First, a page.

You did it! Your SEO ranked your site at the top of Google; your content enticed your site visitor to search for a call-to-action; now, your customer is at the point of conversion.
But your super long, complicated contact form turned them away in the home stretch.
It’s easy to get caught-up in creating long contact forms, wanting to capture every piece of relevant information about your potential lead. However, simple forms are far more likely to convert.
Here are typical problems we see on submission forms.
- “Required fields” that your customer missed caused the entire form to reboot. Now they have to fill in all their information again.
- You asked for too much personal information and spooked them.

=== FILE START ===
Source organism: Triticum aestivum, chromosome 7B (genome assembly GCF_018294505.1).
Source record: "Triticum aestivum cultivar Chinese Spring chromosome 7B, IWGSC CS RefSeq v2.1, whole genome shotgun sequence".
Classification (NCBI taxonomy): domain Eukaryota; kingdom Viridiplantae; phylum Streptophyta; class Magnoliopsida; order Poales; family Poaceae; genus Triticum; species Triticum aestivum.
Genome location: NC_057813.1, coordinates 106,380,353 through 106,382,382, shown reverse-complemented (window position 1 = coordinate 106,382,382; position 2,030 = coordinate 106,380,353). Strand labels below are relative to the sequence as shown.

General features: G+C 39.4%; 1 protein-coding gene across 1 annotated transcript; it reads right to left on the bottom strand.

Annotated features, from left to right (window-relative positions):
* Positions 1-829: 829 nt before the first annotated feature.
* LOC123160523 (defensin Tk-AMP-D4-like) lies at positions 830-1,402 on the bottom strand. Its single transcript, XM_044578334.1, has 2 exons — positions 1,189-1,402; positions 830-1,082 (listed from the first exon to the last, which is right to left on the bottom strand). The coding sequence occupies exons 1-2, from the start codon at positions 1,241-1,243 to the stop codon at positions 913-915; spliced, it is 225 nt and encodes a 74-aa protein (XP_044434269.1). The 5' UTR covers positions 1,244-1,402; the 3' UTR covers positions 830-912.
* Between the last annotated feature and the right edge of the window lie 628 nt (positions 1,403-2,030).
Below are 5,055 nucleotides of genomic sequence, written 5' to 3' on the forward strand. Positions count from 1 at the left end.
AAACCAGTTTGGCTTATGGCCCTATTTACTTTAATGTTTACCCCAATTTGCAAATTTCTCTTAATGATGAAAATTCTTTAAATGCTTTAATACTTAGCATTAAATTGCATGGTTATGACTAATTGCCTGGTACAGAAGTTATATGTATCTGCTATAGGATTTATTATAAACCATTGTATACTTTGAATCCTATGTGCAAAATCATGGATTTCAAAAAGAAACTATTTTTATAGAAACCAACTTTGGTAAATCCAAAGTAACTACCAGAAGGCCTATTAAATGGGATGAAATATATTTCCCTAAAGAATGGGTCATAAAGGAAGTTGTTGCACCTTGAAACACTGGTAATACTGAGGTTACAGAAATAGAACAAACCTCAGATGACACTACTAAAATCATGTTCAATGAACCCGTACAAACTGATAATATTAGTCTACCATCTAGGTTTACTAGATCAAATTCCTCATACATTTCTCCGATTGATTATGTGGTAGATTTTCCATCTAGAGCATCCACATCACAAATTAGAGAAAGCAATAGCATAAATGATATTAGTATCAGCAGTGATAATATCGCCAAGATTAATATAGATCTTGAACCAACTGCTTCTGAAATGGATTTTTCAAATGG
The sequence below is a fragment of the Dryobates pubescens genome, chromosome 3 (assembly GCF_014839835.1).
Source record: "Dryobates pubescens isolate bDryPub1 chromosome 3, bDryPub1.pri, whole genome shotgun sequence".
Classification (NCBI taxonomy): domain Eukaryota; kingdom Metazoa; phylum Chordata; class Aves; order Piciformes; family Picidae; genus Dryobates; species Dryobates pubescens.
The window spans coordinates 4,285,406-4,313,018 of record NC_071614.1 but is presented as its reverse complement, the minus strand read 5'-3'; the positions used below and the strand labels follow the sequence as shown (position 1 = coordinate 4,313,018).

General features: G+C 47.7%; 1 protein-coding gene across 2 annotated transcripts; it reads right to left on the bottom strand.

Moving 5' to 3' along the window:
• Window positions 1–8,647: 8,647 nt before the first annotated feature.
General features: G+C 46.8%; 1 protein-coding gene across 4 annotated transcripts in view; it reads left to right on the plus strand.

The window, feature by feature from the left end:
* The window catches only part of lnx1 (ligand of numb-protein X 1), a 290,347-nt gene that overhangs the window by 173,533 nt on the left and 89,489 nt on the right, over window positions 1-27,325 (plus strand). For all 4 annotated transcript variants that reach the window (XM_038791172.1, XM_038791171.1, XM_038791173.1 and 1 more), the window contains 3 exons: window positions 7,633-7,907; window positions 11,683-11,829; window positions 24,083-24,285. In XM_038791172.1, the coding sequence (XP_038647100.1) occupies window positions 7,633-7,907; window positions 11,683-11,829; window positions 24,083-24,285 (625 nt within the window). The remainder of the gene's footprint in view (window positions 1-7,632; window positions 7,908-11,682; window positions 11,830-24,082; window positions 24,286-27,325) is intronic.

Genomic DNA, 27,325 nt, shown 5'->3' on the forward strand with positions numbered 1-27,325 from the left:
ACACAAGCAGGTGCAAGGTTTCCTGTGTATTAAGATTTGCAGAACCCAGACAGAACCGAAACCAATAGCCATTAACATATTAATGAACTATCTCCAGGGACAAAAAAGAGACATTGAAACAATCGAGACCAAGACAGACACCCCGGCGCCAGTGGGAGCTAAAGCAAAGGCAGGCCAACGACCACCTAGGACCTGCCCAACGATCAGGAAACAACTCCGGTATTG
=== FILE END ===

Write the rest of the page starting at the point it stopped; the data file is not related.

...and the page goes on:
- You overloaded them with detailed questions.
Let’s say you’re a dentist, and you want an idea of what kind of work your potential client will need to have done. By asking your customer to explain in-depth about tooth-related issues they may not even have words for, you might unintentionally frustrate them. In fact, by asking them to explain all their needs to you up-front, you are actually putting a workload on them that your employees could do instead. Lighten your customer’s load. Only ask for the bare minimum of information.
- Email address
- Phone number
Now, your staff members can call them back. Once that next step in the relationship is established, a website lead is more likely to convert into a client.
4. You Aren’t Promoting Your Hooks